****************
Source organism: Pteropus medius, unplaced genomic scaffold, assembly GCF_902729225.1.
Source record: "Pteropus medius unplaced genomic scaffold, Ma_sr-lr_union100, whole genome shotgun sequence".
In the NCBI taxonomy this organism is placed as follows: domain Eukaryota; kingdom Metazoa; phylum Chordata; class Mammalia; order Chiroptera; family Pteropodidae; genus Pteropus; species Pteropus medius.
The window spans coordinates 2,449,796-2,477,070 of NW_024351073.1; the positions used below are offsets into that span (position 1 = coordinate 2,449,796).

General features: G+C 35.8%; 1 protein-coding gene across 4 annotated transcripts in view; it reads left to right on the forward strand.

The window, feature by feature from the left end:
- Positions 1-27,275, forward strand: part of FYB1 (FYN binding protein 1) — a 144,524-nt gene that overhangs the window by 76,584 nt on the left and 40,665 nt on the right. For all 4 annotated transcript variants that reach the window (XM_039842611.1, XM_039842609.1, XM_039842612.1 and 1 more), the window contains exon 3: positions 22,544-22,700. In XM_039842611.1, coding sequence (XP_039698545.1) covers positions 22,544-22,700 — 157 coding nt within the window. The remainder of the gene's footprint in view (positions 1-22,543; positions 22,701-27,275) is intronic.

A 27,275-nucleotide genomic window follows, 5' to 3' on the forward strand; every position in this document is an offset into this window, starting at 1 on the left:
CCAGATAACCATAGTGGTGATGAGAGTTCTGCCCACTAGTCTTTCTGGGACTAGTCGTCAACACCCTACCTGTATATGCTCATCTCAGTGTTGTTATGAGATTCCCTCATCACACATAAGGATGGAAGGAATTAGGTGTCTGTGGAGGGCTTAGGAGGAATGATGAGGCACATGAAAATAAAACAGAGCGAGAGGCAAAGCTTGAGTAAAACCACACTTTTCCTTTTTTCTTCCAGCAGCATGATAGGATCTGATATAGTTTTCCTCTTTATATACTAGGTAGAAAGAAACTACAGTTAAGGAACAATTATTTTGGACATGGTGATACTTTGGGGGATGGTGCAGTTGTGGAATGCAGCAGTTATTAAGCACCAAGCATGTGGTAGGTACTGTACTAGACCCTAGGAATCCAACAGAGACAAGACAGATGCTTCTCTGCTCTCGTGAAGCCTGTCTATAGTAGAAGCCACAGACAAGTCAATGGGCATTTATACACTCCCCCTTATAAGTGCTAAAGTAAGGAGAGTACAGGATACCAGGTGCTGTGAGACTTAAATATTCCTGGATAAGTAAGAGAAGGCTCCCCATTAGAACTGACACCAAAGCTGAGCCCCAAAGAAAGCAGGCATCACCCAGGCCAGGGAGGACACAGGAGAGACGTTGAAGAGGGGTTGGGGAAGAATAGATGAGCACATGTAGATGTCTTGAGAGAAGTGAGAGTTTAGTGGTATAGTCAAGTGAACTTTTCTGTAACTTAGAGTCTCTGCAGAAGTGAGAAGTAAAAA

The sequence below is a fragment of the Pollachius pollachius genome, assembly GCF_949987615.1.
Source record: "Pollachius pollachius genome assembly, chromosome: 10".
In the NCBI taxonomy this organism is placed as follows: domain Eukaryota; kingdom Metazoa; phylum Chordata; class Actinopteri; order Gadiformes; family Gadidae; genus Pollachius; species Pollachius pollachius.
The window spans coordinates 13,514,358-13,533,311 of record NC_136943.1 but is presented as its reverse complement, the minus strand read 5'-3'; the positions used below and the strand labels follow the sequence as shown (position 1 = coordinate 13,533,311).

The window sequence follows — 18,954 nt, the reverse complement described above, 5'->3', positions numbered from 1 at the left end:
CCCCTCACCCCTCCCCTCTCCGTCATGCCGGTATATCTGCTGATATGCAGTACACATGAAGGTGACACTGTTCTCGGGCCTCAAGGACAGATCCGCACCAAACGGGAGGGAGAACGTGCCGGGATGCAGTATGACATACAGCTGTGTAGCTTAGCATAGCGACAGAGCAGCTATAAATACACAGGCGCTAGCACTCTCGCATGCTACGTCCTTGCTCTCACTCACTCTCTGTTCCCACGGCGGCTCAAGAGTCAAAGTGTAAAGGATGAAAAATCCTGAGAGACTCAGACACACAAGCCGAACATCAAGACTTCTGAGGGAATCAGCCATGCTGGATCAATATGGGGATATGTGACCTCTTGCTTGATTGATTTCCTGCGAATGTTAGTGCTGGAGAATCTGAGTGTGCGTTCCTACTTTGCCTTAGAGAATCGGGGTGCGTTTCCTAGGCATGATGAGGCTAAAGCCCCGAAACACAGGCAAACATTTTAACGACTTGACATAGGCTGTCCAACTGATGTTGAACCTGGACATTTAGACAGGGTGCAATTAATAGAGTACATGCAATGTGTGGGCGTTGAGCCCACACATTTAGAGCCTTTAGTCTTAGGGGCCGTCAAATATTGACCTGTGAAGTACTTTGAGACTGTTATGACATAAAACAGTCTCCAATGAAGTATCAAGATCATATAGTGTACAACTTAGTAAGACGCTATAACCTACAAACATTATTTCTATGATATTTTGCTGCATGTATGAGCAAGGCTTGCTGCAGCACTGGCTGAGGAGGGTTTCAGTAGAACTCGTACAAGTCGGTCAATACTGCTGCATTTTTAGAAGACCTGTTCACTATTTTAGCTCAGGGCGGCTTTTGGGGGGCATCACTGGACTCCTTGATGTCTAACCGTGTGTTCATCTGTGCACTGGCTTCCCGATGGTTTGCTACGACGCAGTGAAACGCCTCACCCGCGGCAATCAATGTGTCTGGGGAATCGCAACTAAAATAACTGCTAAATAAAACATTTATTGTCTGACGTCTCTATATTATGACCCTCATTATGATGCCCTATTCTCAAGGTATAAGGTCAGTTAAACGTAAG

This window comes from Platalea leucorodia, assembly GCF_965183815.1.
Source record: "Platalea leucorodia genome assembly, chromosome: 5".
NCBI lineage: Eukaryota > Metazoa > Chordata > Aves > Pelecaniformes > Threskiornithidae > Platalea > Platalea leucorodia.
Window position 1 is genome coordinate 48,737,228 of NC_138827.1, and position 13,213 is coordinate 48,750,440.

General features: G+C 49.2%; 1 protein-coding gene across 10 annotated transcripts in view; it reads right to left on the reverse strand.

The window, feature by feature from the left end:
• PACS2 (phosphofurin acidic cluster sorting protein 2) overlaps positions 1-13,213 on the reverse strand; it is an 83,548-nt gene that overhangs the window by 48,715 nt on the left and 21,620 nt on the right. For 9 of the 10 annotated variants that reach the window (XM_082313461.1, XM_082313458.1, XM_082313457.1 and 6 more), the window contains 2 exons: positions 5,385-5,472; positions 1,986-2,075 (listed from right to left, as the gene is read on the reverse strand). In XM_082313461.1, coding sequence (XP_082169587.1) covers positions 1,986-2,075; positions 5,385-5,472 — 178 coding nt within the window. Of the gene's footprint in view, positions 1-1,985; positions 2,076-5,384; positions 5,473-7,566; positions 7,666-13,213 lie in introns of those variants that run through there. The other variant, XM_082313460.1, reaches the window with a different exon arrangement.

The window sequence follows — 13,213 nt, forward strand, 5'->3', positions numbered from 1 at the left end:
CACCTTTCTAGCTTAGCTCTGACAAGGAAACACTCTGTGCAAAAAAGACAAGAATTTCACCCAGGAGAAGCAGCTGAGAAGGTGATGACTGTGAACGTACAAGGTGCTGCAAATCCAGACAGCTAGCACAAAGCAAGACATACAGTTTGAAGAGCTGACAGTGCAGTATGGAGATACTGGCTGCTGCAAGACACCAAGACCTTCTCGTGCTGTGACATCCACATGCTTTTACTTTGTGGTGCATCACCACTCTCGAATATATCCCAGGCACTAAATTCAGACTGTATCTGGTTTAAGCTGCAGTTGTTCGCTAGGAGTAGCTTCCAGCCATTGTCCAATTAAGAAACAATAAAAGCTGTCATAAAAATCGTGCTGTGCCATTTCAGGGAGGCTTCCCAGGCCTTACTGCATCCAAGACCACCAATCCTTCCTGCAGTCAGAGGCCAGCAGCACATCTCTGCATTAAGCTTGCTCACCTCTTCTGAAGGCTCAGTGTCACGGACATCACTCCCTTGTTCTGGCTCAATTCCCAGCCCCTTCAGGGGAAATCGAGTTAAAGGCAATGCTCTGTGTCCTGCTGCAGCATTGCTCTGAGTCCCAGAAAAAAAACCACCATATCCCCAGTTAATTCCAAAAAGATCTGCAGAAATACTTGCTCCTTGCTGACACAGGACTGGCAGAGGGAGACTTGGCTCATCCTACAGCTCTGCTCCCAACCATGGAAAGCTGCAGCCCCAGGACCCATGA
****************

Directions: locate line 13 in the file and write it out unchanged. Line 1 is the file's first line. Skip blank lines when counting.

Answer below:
The window spans coordinates 13,514,358-13,533,311 of record NC_136943.1 but is presented as its reverse complement, the minus strand read 5'-3'; the positions used below and the strand labels follow the sequence as shown (position 1 = coordinate 13,533,311).